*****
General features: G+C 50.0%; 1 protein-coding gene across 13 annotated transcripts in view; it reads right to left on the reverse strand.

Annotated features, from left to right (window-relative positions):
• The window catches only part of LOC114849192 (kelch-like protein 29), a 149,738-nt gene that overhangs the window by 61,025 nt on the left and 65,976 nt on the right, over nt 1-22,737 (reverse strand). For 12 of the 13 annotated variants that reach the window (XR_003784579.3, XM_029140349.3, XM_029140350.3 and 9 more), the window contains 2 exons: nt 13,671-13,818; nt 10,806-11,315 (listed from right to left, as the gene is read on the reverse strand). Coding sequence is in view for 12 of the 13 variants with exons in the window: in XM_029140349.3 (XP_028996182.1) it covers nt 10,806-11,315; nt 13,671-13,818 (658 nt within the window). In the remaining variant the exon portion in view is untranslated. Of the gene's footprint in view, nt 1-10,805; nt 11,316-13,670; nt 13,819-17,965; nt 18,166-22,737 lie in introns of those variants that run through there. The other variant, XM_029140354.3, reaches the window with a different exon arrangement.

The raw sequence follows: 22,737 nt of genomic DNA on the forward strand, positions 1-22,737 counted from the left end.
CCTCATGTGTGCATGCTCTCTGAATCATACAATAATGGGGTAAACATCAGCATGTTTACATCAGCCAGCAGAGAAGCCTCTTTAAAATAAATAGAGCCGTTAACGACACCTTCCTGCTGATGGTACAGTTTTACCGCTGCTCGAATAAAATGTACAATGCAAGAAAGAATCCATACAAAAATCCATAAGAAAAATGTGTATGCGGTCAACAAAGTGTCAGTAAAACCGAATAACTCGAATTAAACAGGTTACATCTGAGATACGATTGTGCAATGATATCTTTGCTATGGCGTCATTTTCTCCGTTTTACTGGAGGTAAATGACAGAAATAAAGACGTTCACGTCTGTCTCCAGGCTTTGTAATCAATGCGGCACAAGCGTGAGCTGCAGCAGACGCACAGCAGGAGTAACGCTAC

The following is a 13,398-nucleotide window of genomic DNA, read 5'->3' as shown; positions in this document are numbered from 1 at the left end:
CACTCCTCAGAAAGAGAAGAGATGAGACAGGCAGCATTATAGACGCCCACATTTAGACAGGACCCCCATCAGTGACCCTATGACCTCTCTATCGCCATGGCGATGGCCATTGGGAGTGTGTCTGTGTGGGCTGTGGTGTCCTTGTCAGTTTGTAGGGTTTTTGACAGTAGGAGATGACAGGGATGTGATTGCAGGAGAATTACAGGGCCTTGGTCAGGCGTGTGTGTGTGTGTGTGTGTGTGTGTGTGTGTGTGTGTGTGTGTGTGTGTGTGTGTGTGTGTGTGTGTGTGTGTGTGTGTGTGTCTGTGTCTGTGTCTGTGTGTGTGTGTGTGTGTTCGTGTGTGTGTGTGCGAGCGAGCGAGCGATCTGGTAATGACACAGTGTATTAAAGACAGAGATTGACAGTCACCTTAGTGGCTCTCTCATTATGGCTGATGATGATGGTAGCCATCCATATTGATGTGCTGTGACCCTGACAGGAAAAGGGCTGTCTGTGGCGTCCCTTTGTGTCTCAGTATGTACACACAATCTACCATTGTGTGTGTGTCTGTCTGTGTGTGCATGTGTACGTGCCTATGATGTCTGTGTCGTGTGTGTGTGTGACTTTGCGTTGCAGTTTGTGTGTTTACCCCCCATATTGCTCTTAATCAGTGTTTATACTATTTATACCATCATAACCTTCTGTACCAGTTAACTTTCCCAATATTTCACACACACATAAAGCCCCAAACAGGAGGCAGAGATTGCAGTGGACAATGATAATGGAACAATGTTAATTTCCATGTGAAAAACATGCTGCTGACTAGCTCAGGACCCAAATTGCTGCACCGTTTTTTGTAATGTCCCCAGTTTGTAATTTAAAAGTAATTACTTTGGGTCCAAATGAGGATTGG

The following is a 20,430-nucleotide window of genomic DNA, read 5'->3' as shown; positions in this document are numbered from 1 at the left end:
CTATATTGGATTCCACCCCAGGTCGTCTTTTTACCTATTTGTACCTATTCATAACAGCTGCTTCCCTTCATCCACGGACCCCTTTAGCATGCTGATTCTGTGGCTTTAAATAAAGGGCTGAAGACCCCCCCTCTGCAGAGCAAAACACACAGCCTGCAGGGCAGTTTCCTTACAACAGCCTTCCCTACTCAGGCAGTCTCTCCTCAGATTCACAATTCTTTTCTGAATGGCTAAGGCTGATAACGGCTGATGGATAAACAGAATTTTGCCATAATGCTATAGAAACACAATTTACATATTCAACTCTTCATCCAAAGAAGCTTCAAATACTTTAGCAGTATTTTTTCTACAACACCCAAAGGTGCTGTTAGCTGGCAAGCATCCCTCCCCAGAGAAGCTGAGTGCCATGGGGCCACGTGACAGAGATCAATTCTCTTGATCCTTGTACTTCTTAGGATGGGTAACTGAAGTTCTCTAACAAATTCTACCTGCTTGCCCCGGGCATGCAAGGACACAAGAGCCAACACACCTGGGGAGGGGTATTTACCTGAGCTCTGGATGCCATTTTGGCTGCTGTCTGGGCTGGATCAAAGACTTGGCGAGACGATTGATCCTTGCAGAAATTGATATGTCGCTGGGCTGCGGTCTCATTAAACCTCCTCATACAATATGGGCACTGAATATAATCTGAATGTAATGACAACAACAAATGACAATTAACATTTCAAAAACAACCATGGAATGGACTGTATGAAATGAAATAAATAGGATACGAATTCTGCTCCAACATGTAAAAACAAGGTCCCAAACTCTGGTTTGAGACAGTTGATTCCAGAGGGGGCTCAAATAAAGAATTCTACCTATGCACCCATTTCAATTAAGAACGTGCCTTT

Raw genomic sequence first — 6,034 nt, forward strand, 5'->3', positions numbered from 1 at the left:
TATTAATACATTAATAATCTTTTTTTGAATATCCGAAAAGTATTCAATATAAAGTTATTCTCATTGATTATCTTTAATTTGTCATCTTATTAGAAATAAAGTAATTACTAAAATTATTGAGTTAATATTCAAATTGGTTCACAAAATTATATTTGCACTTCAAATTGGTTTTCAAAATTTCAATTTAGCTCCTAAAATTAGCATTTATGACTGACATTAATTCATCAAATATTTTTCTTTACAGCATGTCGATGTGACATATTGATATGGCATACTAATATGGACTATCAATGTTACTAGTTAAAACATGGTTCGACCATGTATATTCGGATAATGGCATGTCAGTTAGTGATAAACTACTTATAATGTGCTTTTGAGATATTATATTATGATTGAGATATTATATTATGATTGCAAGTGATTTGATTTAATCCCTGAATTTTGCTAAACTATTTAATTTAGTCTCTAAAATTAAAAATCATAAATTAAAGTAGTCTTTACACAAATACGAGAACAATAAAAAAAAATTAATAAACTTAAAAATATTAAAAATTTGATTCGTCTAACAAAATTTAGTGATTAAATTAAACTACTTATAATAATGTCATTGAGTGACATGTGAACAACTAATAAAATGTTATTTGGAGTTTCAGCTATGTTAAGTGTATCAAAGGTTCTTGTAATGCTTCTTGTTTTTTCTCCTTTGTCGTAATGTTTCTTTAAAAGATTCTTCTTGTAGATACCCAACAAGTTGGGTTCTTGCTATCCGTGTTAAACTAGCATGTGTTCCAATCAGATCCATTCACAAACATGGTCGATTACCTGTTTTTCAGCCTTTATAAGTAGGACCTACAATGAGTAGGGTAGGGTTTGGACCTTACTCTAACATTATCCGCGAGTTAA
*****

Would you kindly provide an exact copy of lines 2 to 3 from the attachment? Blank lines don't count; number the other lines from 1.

Annotated features, from left to right (window-relative positions):
• The window catches only part of LOC114849192 (kelch-like protein 29), a 149,738-nt gene that overhangs the window by 61,025 nt on the left and 65,976 nt on the right, over nt 1-22,737 (reverse strand). For 12 of the 13 annotated variants that reach the window (XR_003784579.3, XM_029140349.3, XM_029140350.3 and 9 more), the window contains 2 exons: nt 13,671-13,818; nt 10,806-11,315 (listed from right to left, as the gene is read on the reverse strand). Coding sequence is in view for 12 of the 13 variants with exons in the window: in XM_029140349.3 (XP_028996182.1) it covers nt 10,806-11,315; nt 13,671-13,818 (658 nt within the window). In the remaining variant the exon portion in view is untranslated. Of the gene's footprint in view, nt 1-10,805; nt 11,316-13,670; nt 13,819-17,965; nt 18,166-22,737 lie in introns of those variants that run through there. The other variant, XM_029140354.3, reaches the window with a different exon arrangement.